Compliance Management, Government Regulations, Privacy

Privacy buffs say amended CISA bill can still further gov’t surveillance

While some lawmakers claim that a threat information-sharing bill, called CISA, was amended with substantial privacy provisions – privacy experts worry that that the bill still lacks enough protections.

Last Thursday, the Senate Intelligence Committee approved the Cybersecurity Information Sharing Act (CISA) in a 14 to 1 vote (that followed a closed door session where several amendments were added to the bill).

The legislation, which is said to advocate information-sharing between private companies and government to thwart cyberattacks like the one's striking Sony and Anthem, was strongly contested by the American Civil Liberties Union (ACLU), Electronic Frontier Foundation (EFF), and other privacy rights groups and security experts earlier this month, who said that the bill lacked ample privacy protections in its drafted form.

Now that the text of the newly amended bill is available (PDF), grievances remain for some concerning the process through which companies would share information with the government.

In a Thursday interview, Gabe Rottman, legislative counsel for the ACLU, told that “it's not clear that there would be adequate privacy protections on the front-end when the information is shared with the government.”

“Once that information is shared, it can flow through the government, including to the Department of Defense, which includes the NSA,” he explained.

Notably, Sen. Ron Wyden, the sole lawmaker to vote against the bill last week, said in a statement that, “If information-sharing legislation does not include adequate privacy protections then that's not a cybersecurity bill – it's a surveillance bill by another name.”

In his interview with SCMagazine, ACLU's Rottman added that the scope of surveillance programs revealed by Edward Snowden have shown the government's “tendency to stretch the law as far as it will go,” to further surveillance.

“Here, the information would go to DHS, but it could be shared it in real-time without a privacy sweep, including with the National Security Agency,” Rottman said.

In Thursday email correspondence with, Mark Jaycox, a policy analyst and legislative assistant at EFF, also addressed concerns that threat information shared by private companies could ultimately end up in NSA's domain.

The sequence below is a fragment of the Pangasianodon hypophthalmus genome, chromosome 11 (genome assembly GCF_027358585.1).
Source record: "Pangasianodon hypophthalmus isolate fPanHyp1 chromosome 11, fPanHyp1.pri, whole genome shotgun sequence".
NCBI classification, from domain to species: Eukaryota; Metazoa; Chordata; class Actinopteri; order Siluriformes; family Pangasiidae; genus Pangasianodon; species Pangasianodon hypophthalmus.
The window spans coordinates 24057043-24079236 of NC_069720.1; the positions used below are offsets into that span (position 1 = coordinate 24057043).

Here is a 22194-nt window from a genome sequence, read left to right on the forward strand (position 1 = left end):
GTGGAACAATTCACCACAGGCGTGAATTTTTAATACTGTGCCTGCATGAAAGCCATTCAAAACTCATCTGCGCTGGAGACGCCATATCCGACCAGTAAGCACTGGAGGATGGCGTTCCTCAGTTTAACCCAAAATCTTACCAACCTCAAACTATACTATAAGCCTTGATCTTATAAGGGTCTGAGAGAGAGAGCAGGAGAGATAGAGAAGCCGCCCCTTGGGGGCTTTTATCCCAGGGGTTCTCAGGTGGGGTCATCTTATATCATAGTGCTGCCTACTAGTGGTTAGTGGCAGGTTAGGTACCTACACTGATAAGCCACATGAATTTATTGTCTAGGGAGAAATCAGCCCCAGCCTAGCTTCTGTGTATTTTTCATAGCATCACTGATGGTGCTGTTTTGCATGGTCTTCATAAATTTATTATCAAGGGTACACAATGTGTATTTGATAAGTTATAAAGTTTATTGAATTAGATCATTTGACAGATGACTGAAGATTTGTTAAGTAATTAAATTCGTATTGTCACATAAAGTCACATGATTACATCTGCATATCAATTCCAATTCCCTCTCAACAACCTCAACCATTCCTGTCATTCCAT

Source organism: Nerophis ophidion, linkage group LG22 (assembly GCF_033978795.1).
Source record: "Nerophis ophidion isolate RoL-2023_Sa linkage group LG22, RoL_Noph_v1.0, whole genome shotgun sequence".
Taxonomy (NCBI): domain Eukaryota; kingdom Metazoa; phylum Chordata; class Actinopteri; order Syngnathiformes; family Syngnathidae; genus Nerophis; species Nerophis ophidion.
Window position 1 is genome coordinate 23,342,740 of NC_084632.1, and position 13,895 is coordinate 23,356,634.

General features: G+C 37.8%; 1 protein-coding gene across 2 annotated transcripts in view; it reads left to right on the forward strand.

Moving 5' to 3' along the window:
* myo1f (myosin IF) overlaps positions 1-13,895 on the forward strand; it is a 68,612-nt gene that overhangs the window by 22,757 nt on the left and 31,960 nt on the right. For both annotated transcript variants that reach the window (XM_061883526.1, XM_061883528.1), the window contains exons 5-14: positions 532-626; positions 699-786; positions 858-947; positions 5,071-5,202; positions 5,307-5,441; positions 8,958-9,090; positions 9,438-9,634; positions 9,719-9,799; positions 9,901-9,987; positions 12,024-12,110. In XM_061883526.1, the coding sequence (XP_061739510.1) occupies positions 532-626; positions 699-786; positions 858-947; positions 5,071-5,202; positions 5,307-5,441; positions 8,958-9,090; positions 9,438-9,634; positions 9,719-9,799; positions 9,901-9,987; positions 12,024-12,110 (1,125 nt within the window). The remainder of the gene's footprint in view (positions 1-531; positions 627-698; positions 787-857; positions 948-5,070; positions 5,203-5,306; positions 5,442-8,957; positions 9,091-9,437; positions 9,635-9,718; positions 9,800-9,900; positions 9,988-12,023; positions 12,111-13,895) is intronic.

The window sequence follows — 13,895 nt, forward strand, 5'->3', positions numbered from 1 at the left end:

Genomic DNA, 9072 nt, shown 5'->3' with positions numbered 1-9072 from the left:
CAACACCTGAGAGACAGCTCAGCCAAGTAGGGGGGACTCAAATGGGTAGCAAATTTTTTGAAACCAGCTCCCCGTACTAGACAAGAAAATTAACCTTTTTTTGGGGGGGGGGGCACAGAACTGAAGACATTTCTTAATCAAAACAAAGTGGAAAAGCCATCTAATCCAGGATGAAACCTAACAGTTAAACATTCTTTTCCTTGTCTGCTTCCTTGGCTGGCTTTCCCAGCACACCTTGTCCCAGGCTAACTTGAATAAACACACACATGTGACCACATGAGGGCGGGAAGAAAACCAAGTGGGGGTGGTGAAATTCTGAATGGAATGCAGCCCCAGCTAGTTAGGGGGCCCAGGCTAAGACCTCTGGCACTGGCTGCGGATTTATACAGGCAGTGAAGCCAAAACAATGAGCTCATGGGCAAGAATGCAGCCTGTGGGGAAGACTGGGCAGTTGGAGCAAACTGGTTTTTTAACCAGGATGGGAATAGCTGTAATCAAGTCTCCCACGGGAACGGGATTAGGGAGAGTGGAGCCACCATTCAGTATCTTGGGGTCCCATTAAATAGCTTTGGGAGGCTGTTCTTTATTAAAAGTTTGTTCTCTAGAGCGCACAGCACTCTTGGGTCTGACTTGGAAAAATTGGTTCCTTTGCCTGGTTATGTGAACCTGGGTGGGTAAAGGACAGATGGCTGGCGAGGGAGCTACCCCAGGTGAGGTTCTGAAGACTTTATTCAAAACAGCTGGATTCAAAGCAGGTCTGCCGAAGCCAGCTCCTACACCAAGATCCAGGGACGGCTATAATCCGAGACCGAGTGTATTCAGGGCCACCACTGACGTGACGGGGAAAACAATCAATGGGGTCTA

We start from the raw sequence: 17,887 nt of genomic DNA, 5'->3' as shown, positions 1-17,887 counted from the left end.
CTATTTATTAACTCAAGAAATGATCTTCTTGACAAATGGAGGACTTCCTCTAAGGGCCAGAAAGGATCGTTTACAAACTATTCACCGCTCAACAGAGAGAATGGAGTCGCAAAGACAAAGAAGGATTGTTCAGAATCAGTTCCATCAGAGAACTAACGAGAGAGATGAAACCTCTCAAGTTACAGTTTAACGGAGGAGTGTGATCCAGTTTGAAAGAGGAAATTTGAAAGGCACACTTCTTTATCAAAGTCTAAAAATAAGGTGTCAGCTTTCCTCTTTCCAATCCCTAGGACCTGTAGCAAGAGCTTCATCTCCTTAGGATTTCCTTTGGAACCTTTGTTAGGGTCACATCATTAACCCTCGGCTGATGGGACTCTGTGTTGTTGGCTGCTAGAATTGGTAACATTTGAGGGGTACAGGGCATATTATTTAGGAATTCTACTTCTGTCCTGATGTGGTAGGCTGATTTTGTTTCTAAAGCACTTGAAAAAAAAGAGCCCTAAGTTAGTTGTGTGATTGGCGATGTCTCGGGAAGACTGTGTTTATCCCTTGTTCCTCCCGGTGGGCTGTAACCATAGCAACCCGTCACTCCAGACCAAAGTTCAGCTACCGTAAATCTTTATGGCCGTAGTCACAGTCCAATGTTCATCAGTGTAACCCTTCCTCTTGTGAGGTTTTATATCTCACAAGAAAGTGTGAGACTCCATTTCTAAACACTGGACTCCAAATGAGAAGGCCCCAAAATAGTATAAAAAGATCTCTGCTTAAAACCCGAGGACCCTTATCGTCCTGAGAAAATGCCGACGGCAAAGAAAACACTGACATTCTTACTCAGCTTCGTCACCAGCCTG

“The bill adds a new authority for companies to monitor information systems to protect an entity's hardware or software. Here again, the broad definitions could be used in conjunction with the monitoring clause to spy on users engaged in potentially innocuous activity. Once collected, companies can then share the information, which is also called ‘cyber threat indicators,' freely with government agencies like the NSA,” Jaycox wrote.

He added that the bill also authorizes companies to launch countermeasures (or “defensive measures,” in the bill) for a “cybersecurity purpose” against a “cybersecurity threat” – but that the term “cybersecurity purpose” is too broadly defined along with “cybersecurity threat.”

In a rebuttal to mounting criticism of the bill, Sen. Dianne Feinstein, D-Calif., issued a press release Wednesday on the approved version of CISA.

In an effort to clarify “common misconceptions” about the bill, the release assured the public that the legislation contained “no surveillance authority,” and that the definition of “cyber threat indicator” was written to “prevent the government from receiving information outside of cyber threats,” as part of the sharing process.

Regarding the bill's authorization of “defensive measures” for companies, Feinstein's office said that the bill “makes clear [that] this authorization does not extend to actions taken to harm computer networks.”

“The bill also does not include liability protection of the use of defensive measures,” the release said.

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